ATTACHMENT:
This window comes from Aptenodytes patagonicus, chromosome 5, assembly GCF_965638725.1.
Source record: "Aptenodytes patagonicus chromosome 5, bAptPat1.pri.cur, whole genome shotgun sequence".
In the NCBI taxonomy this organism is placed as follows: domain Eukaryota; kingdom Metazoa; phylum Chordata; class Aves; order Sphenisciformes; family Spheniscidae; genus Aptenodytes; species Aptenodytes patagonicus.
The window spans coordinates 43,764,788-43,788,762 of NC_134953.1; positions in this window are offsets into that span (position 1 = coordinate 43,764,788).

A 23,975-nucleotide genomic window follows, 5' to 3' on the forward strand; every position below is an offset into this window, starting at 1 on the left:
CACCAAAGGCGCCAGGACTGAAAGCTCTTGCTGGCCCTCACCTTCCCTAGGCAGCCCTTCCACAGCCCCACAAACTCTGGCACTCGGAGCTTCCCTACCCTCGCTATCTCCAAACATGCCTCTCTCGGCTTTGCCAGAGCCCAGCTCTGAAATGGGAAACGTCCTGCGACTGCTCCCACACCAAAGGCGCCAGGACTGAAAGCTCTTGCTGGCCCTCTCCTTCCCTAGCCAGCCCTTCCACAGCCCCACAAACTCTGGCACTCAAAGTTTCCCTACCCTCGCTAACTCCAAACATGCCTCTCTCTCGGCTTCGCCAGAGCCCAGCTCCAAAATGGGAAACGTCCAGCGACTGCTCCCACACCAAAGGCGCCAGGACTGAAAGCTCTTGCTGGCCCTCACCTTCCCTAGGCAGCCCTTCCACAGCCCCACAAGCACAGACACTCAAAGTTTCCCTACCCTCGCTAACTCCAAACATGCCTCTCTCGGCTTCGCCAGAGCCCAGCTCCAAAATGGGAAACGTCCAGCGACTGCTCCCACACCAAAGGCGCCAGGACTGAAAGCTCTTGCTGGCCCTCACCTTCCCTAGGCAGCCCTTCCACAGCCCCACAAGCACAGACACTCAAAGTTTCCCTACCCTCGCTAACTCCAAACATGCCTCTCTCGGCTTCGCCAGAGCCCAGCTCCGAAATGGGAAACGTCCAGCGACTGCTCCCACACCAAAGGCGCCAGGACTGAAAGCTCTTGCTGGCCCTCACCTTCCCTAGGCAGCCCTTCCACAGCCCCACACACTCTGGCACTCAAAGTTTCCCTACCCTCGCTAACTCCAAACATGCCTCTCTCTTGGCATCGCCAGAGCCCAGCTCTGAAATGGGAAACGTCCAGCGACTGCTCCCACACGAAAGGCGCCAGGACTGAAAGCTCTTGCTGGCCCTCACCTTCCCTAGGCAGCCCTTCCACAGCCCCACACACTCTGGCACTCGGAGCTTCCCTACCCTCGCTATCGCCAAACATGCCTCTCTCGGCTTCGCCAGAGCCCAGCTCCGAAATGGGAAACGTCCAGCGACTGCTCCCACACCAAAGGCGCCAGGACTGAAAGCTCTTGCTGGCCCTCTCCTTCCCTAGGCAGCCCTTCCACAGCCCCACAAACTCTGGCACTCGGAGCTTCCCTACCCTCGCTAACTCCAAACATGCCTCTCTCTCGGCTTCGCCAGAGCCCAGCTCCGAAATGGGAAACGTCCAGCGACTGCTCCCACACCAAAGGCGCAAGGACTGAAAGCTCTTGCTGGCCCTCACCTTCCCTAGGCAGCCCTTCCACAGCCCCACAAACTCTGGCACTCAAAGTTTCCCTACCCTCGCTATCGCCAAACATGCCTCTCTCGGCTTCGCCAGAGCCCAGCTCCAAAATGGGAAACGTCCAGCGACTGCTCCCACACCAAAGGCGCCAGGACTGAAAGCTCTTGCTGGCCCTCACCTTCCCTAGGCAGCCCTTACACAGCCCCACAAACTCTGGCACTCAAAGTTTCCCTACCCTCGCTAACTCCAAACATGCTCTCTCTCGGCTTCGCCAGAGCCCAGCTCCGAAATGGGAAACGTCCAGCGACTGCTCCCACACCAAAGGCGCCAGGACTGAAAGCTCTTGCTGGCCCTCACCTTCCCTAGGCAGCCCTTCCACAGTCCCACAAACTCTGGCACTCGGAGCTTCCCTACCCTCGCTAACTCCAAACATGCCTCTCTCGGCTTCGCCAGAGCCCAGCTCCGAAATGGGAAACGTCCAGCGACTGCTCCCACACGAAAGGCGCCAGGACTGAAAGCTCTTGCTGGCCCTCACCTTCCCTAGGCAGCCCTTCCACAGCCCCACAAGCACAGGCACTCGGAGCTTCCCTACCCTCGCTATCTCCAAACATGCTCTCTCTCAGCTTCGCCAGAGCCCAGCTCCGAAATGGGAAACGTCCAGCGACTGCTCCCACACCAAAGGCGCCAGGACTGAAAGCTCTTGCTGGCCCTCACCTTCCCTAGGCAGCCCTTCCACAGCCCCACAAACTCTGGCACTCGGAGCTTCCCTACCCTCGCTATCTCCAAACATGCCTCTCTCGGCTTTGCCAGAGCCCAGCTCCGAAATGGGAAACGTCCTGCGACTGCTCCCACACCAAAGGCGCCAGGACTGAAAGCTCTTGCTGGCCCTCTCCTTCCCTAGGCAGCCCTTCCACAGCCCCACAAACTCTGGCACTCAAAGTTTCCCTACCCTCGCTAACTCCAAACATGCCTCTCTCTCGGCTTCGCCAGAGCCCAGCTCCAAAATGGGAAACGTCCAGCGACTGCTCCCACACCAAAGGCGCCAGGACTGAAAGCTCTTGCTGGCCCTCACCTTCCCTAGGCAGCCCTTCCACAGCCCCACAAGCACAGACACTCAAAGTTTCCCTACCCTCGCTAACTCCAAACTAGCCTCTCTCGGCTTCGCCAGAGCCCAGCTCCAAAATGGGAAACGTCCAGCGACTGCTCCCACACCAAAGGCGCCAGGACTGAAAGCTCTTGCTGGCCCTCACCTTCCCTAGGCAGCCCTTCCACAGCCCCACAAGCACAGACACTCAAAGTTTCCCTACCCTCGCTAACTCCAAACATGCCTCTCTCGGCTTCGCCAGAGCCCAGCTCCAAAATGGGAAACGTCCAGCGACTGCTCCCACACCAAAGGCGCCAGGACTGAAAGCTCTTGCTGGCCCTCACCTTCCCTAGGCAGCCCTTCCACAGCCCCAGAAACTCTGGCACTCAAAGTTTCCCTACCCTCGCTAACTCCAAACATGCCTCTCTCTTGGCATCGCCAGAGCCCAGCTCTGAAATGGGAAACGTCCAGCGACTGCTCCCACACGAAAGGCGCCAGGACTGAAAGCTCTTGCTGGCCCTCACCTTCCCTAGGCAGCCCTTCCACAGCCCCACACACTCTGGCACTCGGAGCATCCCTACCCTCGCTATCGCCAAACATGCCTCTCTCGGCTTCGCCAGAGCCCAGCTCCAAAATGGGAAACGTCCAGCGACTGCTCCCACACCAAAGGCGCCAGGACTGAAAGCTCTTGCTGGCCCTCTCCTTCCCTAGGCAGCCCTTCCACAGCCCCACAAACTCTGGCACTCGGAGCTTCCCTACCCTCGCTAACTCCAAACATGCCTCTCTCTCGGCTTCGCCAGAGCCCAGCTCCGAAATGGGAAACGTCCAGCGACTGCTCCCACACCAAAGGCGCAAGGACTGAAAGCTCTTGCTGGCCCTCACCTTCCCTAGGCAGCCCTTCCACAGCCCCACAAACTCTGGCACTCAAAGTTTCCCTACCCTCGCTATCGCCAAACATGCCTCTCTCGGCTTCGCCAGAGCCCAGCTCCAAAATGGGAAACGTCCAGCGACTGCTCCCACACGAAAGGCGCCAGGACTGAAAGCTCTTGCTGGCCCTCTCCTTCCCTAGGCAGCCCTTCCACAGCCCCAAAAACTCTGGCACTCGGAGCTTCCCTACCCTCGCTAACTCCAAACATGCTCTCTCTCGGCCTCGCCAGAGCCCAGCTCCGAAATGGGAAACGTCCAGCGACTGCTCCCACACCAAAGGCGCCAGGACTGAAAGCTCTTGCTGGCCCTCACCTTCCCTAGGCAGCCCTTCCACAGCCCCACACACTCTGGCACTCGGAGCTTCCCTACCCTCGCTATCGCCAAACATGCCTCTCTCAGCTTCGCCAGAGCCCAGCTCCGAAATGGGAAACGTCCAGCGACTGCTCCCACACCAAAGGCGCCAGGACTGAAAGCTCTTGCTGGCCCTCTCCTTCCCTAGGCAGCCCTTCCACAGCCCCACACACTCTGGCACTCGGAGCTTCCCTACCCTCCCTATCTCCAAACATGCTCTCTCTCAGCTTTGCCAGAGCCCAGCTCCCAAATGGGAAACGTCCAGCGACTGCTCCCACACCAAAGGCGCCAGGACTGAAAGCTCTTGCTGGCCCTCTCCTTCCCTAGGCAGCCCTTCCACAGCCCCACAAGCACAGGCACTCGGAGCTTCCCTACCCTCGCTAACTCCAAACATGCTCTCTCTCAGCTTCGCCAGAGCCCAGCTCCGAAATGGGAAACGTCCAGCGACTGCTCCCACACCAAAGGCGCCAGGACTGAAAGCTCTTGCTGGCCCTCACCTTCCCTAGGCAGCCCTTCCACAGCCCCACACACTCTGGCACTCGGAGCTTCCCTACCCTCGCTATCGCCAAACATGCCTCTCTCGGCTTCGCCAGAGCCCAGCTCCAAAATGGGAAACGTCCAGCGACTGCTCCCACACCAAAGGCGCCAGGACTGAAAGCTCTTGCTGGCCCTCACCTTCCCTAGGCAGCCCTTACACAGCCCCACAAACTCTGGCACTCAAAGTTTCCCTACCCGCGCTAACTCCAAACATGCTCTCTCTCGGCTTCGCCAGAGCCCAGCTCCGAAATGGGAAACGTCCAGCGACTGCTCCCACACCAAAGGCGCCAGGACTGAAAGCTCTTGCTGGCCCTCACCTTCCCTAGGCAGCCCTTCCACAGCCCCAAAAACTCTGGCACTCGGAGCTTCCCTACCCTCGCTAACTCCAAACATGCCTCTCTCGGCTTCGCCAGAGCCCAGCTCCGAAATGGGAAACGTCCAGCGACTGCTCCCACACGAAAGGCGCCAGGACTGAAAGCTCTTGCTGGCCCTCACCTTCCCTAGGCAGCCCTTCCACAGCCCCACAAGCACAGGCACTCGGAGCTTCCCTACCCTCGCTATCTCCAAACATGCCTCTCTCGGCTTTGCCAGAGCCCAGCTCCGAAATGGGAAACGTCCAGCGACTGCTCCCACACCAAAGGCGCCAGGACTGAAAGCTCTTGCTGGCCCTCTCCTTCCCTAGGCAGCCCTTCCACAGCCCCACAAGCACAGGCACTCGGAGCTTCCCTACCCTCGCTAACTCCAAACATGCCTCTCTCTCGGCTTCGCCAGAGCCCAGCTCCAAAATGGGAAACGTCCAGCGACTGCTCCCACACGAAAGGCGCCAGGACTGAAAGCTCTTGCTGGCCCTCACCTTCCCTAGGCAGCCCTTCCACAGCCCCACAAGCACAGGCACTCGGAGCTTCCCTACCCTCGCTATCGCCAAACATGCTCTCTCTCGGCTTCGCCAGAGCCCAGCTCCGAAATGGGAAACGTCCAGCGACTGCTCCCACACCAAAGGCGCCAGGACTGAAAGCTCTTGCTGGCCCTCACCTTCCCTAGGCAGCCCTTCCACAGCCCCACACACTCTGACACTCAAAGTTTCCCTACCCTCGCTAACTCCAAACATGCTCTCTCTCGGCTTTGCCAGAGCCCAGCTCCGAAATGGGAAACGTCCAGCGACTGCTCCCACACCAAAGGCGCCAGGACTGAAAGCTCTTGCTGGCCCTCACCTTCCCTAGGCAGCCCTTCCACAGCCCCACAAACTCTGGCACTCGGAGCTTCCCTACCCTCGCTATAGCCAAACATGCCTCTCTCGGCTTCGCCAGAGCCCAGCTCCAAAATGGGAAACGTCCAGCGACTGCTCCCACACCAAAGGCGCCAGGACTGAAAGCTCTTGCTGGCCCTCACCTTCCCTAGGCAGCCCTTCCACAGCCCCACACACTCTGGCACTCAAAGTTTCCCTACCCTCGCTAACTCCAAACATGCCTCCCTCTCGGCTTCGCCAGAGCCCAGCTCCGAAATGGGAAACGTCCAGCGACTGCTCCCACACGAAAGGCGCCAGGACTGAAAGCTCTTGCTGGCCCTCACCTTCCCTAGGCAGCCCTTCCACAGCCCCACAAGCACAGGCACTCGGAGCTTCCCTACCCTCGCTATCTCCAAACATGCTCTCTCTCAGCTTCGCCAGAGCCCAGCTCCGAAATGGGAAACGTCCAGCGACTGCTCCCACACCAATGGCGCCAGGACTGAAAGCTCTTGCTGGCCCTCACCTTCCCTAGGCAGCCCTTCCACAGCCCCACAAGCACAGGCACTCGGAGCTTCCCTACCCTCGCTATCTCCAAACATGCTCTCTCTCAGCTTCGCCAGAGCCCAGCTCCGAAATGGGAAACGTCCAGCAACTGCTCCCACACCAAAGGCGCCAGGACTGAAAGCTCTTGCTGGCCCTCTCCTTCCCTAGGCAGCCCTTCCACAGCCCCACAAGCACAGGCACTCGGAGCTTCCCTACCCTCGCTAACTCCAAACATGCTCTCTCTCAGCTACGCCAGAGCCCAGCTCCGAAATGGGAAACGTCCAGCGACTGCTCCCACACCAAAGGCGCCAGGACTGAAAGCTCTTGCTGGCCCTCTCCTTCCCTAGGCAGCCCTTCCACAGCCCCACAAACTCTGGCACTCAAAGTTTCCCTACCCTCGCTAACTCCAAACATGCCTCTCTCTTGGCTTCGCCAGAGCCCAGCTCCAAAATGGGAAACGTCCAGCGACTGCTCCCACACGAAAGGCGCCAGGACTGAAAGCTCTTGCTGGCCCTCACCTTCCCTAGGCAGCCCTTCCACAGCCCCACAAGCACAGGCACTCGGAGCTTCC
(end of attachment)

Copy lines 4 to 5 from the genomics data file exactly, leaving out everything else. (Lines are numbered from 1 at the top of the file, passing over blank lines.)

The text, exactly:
The window spans coordinates 43,764,788-43,788,762 of NC_134953.1; positions in this window are offsets into that span (position 1 = coordinate 43,764,788).

A 23,975-nucleotide genomic window follows, 5' to 3' on the forward strand; every position below is an offset into this window, starting at 1 on the left: